Last Updated: February 25, 2016
· raulraja

Java Coding Guidelines

We have open sourced our coding guidelines for Java, Android, Spring and other Java related frameworks for all members in our team to be in the same page. Here they are in case anyone finds it useful.


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My preference is to use descriptive names over comments. No comments is better than wrong, outdated comments. I like to let the my codes speak for themselves.

Whenever I come across codes with single return statements, I am obligated to read them to the end even after I locate the relevant condition/guard clause. I think those annoying long-lived local variables are actually more time-consuming to debug..

over 1 year ago ·


Great points. I agree that descriptive names are necessary. As for the comments is mostly so they may be included automatically as part of the java docs and to provide a further explanation of what the code is doing or how it is implemented.

In regards to long methods and their multiple rerun statements I do prefer to not have long methods and a single return as show here https://github.com/47deg/coding-guidelines/tree/master/java#56-private-helpers . Cheers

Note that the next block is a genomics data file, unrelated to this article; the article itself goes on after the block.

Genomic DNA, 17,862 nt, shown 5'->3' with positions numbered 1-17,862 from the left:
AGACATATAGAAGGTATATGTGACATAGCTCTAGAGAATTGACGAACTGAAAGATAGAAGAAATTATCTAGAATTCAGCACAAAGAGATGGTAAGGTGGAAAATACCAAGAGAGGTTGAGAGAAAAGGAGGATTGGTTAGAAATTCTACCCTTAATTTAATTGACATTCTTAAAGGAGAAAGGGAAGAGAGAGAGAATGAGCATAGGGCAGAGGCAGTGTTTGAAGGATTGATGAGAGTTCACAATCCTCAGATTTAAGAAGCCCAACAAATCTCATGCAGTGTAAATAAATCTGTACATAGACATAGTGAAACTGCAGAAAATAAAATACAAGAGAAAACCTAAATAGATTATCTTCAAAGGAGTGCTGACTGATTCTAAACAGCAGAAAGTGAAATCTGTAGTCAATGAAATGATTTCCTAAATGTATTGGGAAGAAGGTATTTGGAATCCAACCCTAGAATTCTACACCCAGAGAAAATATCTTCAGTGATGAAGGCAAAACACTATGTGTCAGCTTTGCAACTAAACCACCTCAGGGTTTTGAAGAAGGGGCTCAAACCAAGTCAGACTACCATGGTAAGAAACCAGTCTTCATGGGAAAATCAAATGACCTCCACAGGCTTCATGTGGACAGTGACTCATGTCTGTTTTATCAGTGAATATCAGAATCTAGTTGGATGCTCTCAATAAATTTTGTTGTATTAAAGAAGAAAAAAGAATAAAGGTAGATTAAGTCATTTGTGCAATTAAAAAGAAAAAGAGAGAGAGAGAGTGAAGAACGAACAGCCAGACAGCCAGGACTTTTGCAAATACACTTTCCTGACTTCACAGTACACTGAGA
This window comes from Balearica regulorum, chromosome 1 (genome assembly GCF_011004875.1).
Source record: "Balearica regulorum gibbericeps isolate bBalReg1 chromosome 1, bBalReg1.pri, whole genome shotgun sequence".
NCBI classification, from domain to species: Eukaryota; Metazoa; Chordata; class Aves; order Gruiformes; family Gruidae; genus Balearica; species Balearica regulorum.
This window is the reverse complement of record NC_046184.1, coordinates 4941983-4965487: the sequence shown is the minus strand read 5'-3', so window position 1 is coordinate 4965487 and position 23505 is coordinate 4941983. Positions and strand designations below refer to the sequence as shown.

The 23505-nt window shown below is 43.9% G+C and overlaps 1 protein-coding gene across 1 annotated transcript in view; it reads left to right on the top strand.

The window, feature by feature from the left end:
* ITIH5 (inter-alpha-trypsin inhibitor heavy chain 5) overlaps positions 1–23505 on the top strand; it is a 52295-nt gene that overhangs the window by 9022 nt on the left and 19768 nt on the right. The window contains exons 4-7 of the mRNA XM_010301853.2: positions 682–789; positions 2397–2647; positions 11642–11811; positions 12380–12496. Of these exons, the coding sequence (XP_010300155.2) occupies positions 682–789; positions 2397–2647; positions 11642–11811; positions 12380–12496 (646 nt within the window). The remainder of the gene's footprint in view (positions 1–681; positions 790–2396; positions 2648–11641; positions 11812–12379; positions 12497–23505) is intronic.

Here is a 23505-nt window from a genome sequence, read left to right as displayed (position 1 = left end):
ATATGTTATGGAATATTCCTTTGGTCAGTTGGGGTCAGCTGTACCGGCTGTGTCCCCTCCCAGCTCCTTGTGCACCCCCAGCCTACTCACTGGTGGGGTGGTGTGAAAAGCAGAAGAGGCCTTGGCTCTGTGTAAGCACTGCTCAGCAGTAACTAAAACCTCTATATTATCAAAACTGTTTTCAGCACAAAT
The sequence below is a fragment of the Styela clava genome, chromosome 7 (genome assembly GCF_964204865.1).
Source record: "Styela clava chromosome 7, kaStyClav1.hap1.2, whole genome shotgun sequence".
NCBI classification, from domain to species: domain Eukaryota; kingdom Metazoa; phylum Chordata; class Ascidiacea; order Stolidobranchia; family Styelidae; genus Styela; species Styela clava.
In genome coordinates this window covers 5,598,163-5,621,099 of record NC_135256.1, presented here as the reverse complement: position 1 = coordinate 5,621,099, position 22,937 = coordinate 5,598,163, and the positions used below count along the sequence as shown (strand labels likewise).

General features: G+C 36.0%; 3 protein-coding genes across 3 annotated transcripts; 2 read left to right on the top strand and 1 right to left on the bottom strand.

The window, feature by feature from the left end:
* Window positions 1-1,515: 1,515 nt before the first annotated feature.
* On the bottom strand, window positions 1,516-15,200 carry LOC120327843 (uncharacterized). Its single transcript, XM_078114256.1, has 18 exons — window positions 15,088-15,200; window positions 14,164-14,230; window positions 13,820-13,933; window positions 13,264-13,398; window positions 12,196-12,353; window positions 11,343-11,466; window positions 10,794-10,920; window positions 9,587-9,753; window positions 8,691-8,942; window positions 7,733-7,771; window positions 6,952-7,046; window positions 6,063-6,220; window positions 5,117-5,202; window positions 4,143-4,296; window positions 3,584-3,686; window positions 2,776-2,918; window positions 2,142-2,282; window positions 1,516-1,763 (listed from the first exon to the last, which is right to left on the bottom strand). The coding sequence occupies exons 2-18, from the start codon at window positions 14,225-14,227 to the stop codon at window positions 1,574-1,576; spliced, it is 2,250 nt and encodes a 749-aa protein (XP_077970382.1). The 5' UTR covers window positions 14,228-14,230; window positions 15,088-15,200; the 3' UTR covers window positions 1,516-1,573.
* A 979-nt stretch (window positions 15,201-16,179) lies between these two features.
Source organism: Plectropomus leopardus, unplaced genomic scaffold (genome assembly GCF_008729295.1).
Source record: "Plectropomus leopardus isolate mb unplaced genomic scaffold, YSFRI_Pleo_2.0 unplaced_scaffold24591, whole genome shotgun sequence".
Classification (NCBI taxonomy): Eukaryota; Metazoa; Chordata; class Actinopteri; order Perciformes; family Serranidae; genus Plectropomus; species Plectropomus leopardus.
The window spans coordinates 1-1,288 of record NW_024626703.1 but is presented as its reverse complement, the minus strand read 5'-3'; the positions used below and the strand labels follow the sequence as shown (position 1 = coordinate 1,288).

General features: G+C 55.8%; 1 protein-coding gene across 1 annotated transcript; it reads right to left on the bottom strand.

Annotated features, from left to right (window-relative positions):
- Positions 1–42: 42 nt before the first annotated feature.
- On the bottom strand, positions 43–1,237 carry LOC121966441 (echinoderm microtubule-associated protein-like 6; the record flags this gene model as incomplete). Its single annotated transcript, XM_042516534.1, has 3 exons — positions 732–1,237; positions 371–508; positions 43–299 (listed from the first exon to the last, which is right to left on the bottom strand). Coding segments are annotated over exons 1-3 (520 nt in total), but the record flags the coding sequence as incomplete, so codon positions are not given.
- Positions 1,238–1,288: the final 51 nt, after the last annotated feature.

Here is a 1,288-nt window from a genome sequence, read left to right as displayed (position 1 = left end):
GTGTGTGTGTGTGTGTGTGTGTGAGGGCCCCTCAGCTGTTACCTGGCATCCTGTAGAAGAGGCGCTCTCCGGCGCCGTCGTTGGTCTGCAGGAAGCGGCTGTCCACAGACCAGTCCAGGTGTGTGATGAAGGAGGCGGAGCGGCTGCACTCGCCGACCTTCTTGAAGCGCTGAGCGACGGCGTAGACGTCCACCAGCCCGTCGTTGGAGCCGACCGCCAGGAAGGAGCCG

over 1 year ago ·

My only thoughts about android guidelines:
Dividing all the packages for activities/services/fragments/etc may be okay at the beginning but when your application is growing more and more I would rather go for "package by feature" instead of "package by layer". Naming packages like "users" or "posts" makes your app more modular. This makes you able to track (for example) circular dependencies between modules. Additionally, removing some functionality from the app is a lot easier when all the classes related to that specific feature are condensed in one package. Otherwise it's (too) easy to forget about some single fragment/helper/something that is not needed anymore.
Anyway, it's rather hard to disagree with anything else, especially the java-in-general guidelines so great thanks to you guys. :-)

over 1 year ago ·


Thanks for your input. I agree with you that in some cases is more efficient and natural a "package by feature" approach. The reason why do it by layer is that In our largest Android project, a framework that we use to bootstrap app development internally, there is no concrete model thus the more natural way for us to follow infrastructure principles than grouping based on features.

over 1 year ago ·